You want your terrorist scares. The ISIS of the natural world resides in your backyard or, at most, the field beyond. We're talking cats. Cats kill at least one billion birds per year. Some estimates mark the avian death rate at the paws of felines at four billion birds per year, and we're talking song birds. You know, it's a sin to kill a mockingbird because they don't do nothin' but sing their hearts out all day for us.
This is not some natural born cat hater talking. Other than immediate family the first creature who cuddled up to me was a very large black as... well, his name was Midnight and he sat protectively on my tummy in my bassinet the very day I was brought home from the Redwood Coast Hospital. Midnight remained a close companion for the first five years of my ranch rearing. He stole butter right off the kitchen table, so, in hindsight, I'm sure he brought down his share of swallows and phoebes.
The estimate of one to four billion birds killed by cats annually came out three years ago from the Smithsonian Conservation Biology Institute. The numbers quoted are from the United States alone. If I may defend Midnight and cats today, every year felines also destroy somewhere between seven to twenty billion rats, mice, voles, shrews, and the like in the contiguous forty-eight states.
Back to birds; about one-third of the eight hundred or so bird species in the United States are endangered, threatened, or in serious decline. Worldwide there are approximately 10,000 bird species. 1,200 of those are in danger of extinction.
Look no further than the passenger pigeon of North America if you want to see the classic extinction case of the nineteenth and early twentieth centuries. This basic wild pigeon species was hunted by native Americans before Europeans arrived, but the hunting intensified with the onset of “whites” and sighting improvements in guns, especially after the American Civil War. Single flocks of passenger pigeons could number in the millions, darkening a noon day sky while migrating. At the time of the American Revolution there may have been as many as five billion passenger pigeons flying at speeds up to and slightly more than sixty miles per hour over our continent.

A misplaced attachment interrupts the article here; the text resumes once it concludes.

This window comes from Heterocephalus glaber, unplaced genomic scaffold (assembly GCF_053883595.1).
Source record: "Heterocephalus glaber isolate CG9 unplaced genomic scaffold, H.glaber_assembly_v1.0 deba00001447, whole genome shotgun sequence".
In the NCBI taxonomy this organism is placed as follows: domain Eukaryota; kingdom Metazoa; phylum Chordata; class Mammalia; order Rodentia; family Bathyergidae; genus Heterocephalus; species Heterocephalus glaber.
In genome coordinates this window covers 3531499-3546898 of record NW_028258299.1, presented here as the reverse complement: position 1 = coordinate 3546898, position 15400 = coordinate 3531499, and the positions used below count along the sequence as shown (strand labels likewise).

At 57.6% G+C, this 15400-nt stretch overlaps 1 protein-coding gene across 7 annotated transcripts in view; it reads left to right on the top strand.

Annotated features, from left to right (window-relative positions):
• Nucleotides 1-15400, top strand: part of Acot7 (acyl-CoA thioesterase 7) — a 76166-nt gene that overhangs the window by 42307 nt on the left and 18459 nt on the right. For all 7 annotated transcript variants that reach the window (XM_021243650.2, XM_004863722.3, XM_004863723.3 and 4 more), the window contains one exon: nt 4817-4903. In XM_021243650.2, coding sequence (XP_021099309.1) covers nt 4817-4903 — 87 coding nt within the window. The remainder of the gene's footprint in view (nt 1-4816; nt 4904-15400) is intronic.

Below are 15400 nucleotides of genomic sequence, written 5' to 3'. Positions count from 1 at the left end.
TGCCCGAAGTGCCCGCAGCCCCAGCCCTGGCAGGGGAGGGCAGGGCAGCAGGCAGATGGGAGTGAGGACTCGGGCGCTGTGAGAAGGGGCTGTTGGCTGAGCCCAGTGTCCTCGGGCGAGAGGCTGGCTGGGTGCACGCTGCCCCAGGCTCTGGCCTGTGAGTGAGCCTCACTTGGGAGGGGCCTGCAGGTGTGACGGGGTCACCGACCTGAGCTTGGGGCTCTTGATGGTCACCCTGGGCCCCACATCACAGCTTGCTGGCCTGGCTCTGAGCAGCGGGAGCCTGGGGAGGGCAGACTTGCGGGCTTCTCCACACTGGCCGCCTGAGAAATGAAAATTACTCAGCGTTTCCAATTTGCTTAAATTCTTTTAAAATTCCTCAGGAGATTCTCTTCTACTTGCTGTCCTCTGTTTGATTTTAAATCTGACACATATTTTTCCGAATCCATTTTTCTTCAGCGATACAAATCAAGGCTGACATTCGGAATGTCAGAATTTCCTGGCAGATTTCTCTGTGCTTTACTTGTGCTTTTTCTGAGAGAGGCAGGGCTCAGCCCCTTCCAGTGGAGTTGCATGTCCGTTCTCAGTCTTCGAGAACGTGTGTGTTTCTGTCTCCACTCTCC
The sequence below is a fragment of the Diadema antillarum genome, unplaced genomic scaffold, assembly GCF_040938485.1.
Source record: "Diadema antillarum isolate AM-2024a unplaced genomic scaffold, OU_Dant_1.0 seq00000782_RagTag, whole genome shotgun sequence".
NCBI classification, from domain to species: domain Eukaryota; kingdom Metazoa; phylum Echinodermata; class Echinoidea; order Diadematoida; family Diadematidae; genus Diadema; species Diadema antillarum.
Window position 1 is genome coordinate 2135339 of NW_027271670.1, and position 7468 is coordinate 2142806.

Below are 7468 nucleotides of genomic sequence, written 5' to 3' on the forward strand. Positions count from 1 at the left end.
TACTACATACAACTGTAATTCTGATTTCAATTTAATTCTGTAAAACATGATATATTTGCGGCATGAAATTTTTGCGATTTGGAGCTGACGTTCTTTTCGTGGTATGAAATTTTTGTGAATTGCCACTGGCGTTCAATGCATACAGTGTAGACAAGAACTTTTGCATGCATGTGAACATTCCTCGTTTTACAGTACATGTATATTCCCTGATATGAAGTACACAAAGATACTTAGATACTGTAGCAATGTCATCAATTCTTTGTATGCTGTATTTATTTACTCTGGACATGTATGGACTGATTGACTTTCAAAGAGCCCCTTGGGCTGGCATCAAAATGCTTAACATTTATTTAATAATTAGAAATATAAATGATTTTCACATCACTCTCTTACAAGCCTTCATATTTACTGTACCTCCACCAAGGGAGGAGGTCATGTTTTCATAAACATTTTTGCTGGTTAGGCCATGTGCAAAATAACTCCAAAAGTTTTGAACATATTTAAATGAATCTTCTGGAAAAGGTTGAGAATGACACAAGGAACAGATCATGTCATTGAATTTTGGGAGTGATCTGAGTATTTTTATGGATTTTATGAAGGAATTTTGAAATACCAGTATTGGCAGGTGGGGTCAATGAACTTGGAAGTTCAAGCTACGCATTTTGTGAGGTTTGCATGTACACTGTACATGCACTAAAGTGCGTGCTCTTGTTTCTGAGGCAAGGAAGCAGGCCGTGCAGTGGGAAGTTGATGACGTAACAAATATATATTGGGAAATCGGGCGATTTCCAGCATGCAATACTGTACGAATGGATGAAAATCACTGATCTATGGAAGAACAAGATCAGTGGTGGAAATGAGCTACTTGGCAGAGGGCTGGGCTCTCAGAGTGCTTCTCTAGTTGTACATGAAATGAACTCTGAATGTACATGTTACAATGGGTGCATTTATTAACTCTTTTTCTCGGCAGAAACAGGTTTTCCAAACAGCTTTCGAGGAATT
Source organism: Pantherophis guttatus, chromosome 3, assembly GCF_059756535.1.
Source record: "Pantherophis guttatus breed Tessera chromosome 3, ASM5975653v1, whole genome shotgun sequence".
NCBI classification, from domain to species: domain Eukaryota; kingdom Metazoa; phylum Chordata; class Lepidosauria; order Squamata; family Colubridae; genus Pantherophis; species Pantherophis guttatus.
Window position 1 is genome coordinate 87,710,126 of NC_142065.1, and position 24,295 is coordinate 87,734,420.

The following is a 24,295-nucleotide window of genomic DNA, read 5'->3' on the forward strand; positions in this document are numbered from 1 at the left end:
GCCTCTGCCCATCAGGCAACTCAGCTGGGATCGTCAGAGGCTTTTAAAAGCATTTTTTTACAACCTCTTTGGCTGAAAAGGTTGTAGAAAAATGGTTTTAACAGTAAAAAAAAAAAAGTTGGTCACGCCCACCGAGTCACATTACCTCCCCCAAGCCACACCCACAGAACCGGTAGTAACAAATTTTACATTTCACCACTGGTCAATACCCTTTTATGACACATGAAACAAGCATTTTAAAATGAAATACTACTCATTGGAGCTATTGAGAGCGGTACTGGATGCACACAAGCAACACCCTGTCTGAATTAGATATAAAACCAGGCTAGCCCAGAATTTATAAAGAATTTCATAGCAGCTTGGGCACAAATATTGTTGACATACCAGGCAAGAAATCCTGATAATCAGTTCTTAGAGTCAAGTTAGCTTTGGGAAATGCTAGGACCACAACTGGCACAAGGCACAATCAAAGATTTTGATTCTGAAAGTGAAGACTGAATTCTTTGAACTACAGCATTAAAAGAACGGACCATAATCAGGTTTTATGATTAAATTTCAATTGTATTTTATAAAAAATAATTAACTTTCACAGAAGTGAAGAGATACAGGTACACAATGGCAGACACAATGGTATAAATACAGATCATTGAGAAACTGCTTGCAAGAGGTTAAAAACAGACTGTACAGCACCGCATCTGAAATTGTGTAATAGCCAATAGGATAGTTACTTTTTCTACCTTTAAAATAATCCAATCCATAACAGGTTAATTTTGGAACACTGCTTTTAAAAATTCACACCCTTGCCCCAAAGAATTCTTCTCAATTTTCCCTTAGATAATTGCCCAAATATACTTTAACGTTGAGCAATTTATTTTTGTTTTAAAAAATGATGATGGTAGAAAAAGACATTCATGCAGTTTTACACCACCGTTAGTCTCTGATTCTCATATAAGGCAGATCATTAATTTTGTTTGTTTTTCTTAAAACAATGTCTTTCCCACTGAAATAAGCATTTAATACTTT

Passenger pigeons were hunted for their meat. As food became commercialized in the nineteenth century, the passenger pigeon became a cheap and seemingly plentiful supplier of protein. This pigeon lived and flew from the Great Plains eastward to the Atlantic coast. Their primary breeding grounds were in the forests near the Great Lakes, but the decimation of those woodlands in the first half of the nineteenth century lowered the population and gunfire did the rest. The last passenger pigeon died in the Cincinnati Zoo in 1914.
The symbiosis between birds and woodlands may appear obvious to those of us living in the redwood region of California, but the direct relationship between birds and humanity's survival may require further lesson. Let us turn to Chairman Mao and China in 1958. Part of Mao's “Great Leap Forward” was the so called Four Pests Campaign to rid China of mosquitoes, flies, rats and sparrows, especially the Eurasian tree sparrow. The sparrows were deemed unholy pests because they ate farmers grain seeds. Millions of Chinese citizens were mobilized to destroy sparrow nests, crush eggs, kill fledglings. Others banged pots and pans together, beat drums, swung brooms from rooftops, any number of methodologies to keep the sparrows in the air until they died from exhaustion.
More or less the only surviving Eurasian tree sparrows in China were those saved in foreign embassies or diplomatic missions. Farmers were able to plant their grain seeds without thieving sparrows interrupting the process, but what Mao didn't count on was the fact that sparrows kill far more insects than they eat seeds. Left unmolested by the Eurasian sparrows, insects destroyed China's rice crops in record numbers. Perhaps as many as thirty million Chinese citizens starved to death in the ensuing famine.
The relationship between the survival of birds and the survival of humankind is that simple. To learn far more about such matters may I suggest a viewing of the documentary, The Messenger. In it you will also learn how buildings, particularly glass high rises, kill nearly a billion birds a year. Not quite as deadly as cats, but a significant factor in the demise of many bird species.
(No cats on this ranch anymore, just the author's website: malcolmmacdonaldoutlawford.com.)